At the end of every month, the startup sets aside some of its revenue for processes and salaries; the rest is donated either to a cause or an individual. “Our aim is to directly get in touch with the person rather than through an NGO. We want the impact to happen directly and connect the story with them,” Shreya says.
The Cause Wear recently helped Muthuma, a 45-year old transgender woman, by financing an idli cart to help her earn her livelihood. The startup also helped Komali, a transgender woman, pay her hostel rent while she awaited a job offer. Komali left her home and family to claim her womanhood and live life on her own terms.
“We also got the opportunity to work with Grace Banu, a transgender activist, in June, helping with everyday needs,” Shreya says.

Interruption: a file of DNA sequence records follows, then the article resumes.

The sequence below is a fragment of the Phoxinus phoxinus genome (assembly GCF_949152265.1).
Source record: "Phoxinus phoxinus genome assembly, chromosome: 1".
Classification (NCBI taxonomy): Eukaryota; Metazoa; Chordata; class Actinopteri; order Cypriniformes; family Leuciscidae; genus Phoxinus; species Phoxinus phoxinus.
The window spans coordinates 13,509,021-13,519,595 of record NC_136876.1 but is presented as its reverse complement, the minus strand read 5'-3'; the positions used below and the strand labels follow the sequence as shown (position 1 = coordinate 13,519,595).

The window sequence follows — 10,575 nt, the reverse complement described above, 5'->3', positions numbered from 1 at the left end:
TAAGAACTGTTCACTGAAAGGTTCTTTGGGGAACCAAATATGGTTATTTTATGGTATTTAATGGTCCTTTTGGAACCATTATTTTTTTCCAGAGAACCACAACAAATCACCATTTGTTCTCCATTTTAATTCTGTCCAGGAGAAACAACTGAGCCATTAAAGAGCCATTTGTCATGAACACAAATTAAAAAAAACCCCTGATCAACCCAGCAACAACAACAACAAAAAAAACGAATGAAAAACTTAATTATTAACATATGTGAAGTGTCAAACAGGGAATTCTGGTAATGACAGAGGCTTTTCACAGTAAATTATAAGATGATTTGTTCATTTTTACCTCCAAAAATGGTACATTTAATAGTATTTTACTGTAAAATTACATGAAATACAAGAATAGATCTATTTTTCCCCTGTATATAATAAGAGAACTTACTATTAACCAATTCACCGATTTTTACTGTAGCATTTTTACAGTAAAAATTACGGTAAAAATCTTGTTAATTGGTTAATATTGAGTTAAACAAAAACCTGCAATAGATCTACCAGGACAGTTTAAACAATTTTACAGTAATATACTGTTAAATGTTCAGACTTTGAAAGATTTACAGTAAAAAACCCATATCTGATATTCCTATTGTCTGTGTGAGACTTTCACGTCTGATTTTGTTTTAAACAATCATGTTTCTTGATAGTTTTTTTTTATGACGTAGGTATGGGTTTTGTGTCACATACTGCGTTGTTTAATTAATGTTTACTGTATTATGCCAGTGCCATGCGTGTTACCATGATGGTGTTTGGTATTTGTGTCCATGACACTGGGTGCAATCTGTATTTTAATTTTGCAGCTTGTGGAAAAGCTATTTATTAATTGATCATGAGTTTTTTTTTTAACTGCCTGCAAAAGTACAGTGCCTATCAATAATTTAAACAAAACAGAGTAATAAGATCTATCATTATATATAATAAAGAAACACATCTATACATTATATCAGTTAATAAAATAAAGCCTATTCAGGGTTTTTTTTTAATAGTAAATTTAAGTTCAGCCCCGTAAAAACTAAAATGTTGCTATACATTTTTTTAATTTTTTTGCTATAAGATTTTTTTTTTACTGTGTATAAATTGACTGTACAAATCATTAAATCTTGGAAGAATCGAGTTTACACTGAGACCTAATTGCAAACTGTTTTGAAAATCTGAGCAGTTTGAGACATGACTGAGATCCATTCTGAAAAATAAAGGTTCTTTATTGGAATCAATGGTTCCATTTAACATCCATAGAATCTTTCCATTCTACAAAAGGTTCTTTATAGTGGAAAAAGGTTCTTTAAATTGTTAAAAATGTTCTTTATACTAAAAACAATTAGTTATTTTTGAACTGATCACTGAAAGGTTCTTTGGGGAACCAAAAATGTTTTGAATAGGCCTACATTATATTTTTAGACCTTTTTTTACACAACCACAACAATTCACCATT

A large chunk of The Cause Wear’s August’s sales went into helping Shubhashini, an auto driver in Chennai whose husband abandoned her, to fund her son’s education.
On October 15, which is celebrated as World Students’ Day, The Cause Wear partnered with Apollo Cancer Centre in Chennai. Proceeds from the sales were helped to gift mobile phones and laptops to students to aid their online education.
Market overview and the road ahead
A report by Statista suggests that the market value of the second-hand apparel market worldwide is valued at $5 billion. Indian thrift stores include The Salvage Story, Collections Revolved, Groovy Thriftshop, and Assortments, among others.
“The Cause Wear’s happy stories of empowerment are our USP,” Shreya says.
Since the idea of thrift stores is still nascent in India, Shreya had to face challenges initially to assure people about the products she was listing on social media. “We constantly made people aware of the sustainability factor of reusing fashion with our communication on social media,” she says.
Currently operational in Chennai, Shreya’s dream is to take The Cause Wear across the country.